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You kids change partners more than square dancers!—Kitty, That 70s Show
The Dating Do-Si-Do is the tendency for a long running piece of fiction to recycle characters. In shows dealing with relationships especially, the tendency is that the longer the story goes on, the greater the likelihood that everyone will at some point have been in a relationship with everyone else. Well, usually not quite everyone, but still, the number of people having been in a relationship with other people is probably greater than could be expected under normal circumstances.
Usually it seems to be done to avoid introducing new characters. Unlike a Love Dodecahedron, a series that enjoys this dance does not necessarily have any of the couples being in competition with each other.
As can be noted, this is especially common in long-running series that still keeps a fairly regular cast.
Named after the Do-si-do, a figure in several dances that involve the dancers switching partners.
- Lots of comics have this to some degree, but the best example would have to be Spider-Man. All of Peter Parker's girlfriends (except Deb Whitman) have dated other members of his supporting cast at various points. Sometimes multiple members of said supporting cast. Spider-Man the Animated Series rectified this oversight by adding some Will They or Won't They? between Deb and Flash Thompson.
Live Action TV
- In your average Soap Opera it's hard enough trying to figure out the relationships happening at any given moment; you can safely assume that any character has been involved with 90% of the cast members of the appropriate sex at some point in the past.
- In the reimagined Battlestar Galactica Reimagined, most of the main characters go through a series of relationships with everyone else, sometimes at the same time. Lee and Kara stand out as particular offenders of the trope.
- Friends. Rachel dated Ross and Joey. Monica and Joey had some UST before the show started, and she married Chandler. Ross almost slept with Phoebe when his wife dumped him, then he had a VERY complicated relationship with Rachel. Then there's that whole Ross/Rachel/Julie/Russ mess. The flashback and What If episodes make it even more complicated...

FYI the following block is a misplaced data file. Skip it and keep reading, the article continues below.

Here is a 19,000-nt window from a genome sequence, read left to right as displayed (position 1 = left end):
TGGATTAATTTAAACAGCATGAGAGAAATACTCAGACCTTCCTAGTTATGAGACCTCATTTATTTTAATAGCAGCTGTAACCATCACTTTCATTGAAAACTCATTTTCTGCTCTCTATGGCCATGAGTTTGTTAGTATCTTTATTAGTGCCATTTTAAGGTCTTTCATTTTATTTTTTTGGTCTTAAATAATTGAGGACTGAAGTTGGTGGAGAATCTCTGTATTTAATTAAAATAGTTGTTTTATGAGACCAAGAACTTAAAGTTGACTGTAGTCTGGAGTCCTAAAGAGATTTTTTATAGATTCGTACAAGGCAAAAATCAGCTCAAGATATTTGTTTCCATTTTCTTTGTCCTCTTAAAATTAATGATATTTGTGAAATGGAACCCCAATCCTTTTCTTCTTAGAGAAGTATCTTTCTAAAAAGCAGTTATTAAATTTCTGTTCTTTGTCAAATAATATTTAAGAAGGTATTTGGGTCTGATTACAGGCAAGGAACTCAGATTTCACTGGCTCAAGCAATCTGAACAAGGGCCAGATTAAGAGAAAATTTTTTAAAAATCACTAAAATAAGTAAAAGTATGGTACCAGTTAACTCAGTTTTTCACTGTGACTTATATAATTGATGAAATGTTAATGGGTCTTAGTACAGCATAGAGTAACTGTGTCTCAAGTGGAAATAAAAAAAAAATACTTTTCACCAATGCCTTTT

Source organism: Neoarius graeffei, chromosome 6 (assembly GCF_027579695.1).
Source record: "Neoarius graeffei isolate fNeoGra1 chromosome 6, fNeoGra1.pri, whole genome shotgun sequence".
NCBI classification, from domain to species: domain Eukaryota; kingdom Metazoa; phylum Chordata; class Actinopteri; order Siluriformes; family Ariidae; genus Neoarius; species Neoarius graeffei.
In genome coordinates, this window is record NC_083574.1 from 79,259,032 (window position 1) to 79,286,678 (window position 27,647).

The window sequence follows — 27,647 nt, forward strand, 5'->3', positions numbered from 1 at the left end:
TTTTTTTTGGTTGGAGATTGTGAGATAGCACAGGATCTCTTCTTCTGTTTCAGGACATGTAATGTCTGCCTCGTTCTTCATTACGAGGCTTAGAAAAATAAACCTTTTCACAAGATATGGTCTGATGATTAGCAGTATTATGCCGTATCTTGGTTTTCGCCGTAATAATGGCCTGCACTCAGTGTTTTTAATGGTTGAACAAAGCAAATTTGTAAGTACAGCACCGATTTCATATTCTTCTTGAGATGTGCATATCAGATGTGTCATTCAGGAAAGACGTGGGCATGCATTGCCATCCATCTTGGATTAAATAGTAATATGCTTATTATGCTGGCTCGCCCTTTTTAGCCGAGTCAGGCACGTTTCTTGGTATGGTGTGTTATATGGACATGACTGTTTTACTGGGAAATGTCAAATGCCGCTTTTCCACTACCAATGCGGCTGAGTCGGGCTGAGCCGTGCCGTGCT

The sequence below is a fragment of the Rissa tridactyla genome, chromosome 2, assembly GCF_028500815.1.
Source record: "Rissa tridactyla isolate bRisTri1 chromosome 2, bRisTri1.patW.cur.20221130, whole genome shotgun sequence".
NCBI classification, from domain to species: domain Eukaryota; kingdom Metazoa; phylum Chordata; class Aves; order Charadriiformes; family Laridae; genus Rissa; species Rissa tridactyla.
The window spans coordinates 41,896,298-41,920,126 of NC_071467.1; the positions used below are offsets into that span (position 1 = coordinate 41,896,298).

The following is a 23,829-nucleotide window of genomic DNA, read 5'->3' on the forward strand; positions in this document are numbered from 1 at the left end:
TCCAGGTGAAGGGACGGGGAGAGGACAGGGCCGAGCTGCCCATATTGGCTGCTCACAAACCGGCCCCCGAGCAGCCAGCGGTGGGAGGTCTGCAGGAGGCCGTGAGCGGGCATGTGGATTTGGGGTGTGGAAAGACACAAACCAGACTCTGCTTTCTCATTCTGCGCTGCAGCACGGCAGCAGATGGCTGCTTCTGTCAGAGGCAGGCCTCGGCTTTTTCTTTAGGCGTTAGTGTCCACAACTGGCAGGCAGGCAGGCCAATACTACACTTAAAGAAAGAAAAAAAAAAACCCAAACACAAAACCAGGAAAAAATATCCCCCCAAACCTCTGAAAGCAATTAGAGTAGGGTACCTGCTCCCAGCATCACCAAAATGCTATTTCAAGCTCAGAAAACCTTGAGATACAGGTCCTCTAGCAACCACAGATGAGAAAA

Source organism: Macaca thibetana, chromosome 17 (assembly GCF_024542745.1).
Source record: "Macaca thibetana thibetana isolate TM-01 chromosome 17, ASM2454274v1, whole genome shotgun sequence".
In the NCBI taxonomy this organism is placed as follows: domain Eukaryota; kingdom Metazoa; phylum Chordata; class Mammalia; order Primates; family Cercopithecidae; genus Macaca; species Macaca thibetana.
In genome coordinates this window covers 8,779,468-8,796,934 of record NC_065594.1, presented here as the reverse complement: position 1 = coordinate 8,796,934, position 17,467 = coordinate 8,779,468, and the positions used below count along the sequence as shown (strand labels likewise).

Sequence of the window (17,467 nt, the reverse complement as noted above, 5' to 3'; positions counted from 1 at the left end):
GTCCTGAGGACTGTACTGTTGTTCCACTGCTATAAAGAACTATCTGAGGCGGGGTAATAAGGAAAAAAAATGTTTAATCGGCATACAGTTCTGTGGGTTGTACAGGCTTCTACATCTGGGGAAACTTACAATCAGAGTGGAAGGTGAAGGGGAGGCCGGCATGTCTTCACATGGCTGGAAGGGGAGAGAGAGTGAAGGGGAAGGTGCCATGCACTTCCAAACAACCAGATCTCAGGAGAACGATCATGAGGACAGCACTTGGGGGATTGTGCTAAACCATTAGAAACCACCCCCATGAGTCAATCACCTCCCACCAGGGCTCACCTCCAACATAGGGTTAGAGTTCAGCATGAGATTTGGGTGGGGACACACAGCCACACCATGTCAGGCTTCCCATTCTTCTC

- ER .
- In "Coupling", Susan dated Jeff, Patrick, and Steve; Steve dated Susan and Jane; and Patrick has been involved with Susan, Jane, AND Sally.
- Buffy the Vampire Slayer. Name any two characters (including characters of the same sex), and they'll either have been Canon at some point or have a (sometimes very small, but still there) Fanfic following.
- Gossip Girl, complete with an actual chart on the Gossip Girl blog. Lampshaded whenever they have to explain it to someone new.
- This is mostly averted in the Noah's Arc series, but played very straight in the movie with lot of sexual crossovers between Noah, Wade, Baby Gat, Chance, Ricky, Brandon, and Eddie (basically all the main characters except Alex).
- On Sabrina the Teenage Witch Mr. Kraft dated both Hilda and Zelda at different times. Sure it's dramatic, but I'd hate to be in Sabrina's position on that one.
- Just about every low-quality daytime soap tends to have this to some degree.
- Popular, though it was a high school show and perhaps a Justified Trope. That said, boy, Josh did sure get to make out with/boink what, all the female cast short of April Tuna?
- Degrassi the Next Generation. See the picture above. Note that the prominent use of gay and bisexual characters, along with Loads and Loads of Characters and several cast herds is almost enough to make the entire thing circle in on itself. We pray they never involve Time Travel. Was originally the Trope Namer.